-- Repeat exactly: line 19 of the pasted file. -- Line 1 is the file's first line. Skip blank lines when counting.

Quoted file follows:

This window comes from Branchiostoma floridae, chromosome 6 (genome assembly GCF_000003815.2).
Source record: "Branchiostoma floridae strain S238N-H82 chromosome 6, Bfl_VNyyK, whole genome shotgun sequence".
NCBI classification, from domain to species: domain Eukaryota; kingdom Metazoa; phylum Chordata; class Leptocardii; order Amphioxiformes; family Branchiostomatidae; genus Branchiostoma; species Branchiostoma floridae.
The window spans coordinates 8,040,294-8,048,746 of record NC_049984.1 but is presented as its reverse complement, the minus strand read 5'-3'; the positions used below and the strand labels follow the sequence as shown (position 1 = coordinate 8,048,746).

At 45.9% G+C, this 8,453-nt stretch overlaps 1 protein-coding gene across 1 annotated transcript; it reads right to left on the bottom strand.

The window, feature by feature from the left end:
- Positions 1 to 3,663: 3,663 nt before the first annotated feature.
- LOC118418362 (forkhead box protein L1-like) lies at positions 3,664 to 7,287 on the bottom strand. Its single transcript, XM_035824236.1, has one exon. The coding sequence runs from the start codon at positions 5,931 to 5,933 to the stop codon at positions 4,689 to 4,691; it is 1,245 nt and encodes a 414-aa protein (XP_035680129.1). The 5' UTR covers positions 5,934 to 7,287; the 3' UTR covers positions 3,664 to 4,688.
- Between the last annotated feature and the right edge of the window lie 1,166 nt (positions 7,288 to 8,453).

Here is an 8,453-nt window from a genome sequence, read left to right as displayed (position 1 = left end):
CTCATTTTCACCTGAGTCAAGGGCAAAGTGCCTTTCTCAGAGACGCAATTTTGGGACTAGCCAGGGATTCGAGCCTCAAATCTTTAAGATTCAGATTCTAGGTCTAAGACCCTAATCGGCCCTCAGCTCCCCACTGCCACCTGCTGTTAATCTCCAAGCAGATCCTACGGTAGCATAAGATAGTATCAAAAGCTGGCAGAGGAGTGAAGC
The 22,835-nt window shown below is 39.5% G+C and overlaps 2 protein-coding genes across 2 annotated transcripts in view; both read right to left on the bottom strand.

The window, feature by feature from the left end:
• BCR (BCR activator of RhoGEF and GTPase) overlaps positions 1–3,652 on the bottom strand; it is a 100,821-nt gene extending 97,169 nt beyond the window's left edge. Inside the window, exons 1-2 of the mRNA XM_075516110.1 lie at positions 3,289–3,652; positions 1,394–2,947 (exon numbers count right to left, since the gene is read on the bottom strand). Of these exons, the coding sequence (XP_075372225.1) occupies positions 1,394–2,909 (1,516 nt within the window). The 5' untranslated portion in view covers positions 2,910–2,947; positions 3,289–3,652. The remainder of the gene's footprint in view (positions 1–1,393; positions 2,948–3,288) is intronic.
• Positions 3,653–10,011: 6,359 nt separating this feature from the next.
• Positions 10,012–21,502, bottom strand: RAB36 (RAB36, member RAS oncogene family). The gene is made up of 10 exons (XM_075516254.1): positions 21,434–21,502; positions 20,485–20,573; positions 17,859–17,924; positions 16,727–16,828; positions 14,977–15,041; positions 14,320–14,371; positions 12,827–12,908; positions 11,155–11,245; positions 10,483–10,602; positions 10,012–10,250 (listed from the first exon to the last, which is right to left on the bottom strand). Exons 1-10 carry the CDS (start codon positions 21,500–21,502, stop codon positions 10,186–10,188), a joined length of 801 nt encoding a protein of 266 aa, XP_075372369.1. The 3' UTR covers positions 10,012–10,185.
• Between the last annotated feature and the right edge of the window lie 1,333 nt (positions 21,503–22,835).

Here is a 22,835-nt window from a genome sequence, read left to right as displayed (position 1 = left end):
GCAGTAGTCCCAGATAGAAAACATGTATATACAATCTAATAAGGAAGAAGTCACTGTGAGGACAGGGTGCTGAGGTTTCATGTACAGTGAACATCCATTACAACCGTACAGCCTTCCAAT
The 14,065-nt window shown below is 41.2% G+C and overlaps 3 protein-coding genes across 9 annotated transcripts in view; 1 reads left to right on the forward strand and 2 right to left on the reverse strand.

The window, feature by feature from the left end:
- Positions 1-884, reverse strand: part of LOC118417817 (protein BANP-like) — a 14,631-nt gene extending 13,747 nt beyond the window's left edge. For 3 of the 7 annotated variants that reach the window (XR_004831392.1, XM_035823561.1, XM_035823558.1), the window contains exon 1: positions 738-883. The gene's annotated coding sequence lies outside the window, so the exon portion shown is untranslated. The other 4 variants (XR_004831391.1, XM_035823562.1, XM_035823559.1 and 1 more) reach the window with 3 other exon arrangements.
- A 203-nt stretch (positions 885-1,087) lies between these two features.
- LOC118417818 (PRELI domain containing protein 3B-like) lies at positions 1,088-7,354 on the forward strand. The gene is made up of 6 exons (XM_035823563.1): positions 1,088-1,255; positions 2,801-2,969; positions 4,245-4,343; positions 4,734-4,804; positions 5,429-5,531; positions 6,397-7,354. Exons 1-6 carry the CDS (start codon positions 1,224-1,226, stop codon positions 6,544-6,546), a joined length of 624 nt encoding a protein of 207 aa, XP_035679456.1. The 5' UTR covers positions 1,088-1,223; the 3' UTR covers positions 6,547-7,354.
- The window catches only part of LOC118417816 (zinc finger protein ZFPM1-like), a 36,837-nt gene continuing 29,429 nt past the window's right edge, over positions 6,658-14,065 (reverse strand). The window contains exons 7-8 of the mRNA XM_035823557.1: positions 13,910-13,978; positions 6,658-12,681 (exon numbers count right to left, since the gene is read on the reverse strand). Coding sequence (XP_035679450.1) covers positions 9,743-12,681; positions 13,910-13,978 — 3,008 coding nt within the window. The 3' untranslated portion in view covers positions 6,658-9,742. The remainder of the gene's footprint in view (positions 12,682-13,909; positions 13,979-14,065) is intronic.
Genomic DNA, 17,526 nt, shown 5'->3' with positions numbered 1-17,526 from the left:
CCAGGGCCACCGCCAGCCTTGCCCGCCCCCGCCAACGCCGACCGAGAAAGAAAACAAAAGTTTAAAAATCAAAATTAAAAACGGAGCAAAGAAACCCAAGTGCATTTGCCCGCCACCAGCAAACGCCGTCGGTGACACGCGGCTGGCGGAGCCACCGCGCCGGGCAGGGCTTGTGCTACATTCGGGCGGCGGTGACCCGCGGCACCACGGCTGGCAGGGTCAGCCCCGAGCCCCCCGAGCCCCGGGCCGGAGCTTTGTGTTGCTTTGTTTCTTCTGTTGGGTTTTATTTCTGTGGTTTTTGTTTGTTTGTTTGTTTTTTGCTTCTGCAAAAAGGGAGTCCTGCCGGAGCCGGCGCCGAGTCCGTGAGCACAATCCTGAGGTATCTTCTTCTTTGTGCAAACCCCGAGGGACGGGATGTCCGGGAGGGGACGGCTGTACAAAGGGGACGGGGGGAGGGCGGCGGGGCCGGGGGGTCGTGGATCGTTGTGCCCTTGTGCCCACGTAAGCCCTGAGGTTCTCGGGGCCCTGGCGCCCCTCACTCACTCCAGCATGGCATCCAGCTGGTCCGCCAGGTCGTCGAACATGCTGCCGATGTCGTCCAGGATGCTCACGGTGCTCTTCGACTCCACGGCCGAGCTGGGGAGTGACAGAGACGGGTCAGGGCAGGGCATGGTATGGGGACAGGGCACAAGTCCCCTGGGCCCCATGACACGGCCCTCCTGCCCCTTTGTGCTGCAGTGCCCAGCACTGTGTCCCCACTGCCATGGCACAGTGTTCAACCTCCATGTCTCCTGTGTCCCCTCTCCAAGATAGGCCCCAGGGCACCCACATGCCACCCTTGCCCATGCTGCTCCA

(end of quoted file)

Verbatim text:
GCAGTAGTCCCAGATAGAAAACATGTATATACAATCTAATAAGGAAGAAGTCACTGTGAGGACAGGGTGCTGAGGTTTCATGTACAGTGAACATCCATTACAACCGTACAGCCTTCCAAT